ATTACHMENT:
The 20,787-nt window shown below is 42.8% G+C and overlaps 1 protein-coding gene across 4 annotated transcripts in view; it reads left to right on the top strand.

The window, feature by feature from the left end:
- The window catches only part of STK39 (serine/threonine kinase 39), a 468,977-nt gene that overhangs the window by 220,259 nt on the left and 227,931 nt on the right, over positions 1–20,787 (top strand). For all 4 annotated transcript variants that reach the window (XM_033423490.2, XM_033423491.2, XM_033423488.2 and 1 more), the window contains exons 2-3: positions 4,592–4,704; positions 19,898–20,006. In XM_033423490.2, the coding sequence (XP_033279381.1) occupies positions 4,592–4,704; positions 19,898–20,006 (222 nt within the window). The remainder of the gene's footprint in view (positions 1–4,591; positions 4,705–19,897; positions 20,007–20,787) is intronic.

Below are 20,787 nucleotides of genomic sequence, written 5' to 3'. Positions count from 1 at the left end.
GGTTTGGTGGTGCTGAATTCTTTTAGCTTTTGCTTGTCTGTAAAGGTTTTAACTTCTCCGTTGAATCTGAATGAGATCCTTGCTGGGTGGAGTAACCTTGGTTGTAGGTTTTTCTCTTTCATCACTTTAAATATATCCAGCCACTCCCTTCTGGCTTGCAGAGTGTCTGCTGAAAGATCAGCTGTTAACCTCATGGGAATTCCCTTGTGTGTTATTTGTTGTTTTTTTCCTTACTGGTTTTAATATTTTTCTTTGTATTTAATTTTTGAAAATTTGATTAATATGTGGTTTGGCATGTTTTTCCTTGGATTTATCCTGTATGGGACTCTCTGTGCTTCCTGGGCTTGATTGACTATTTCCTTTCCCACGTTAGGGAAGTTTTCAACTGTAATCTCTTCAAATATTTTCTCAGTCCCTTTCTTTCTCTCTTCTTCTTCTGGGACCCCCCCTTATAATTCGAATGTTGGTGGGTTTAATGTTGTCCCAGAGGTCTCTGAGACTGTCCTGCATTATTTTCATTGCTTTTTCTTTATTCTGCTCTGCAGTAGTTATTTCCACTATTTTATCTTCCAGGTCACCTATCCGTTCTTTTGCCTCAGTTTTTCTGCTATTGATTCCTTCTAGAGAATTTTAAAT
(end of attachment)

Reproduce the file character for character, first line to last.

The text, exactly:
The 20,787-nt window shown below is 42.8% G+C and overlaps 1 protein-coding gene across 4 annotated transcripts in view; it reads left to right on the top strand.

The window, feature by feature from the left end:
- The window catches only part of STK39 (serine/threonine kinase 39), a 468,977-nt gene that overhangs the window by 220,259 nt on the left and 227,931 nt on the right, over positions 1–20,787 (top strand). For all 4 annotated transcript variants that reach the window (XM_033423490.2, XM_033423491.2, XM_033423488.2 and 1 more), the window contains exons 2-3: positions 4,592–4,704; positions 19,898–20,006. In XM_033423490.2, the coding sequence (XP_033279381.1) occupies positions 4,592–4,704; positions 19,898–20,006 (222 nt within the window). The remainder of the gene's footprint in view (positions 1–4,591; positions 4,705–19,897; positions 20,007–20,787) is intronic.

Below are 20,787 nucleotides of genomic sequence, written 5' to 3'. Positions count from 1 at the left end.
GGTTTGGTGGTGCTGAATTCTTTTAGCTTTTGCTTGTCTGTAAAGGTTTTAACTTCTCCGTTGAATCTGAATGAGATCCTTGCTGGGTGGAGTAACCTTGGTTGTAGGTTTTTCTCTTTCATCACTTTAAATATATCCAGCCACTCCCTTCTGGCTTGCAGAGTGTCTGCTGAAAGATCAGCTGTTAACCTCATGGGAATTCCCTTGTGTGTTATTTGTTGTTTTTTTCCTTACTGGTTTTAATATTTTTCTTTGTATTTAATTTTTGAAAATTTGATTAATATGTGGTTTGGCATGTTTTTCCTTGGATTTATCCTGTATGGGACTCTCTGTGCTTCCTGGGCTTGATTGACTATTTCCTTTCCCACGTTAGGGAAGTTTTCAACTGTAATCTCTTCAAATATTTTCTCAGTCCCTTTCTTTCTCTCTTCTTCTTCTGGGACCCCCCCTTATAATTCGAATGTTGGTGGGTTTAATGTTGTCCCAGAGGTCTCTGAGACTGTCCTGCATTATTTTCATTGCTTTTTCTTTATTCTGCTCTGCAGTAGTTATTTCCACTATTTTATCTTCCAGGTCACCTATCCGTTCTTTTGCCTCAGTTTTTCTGCTATTGATTCCTTCTAGAGAATTTTAAAT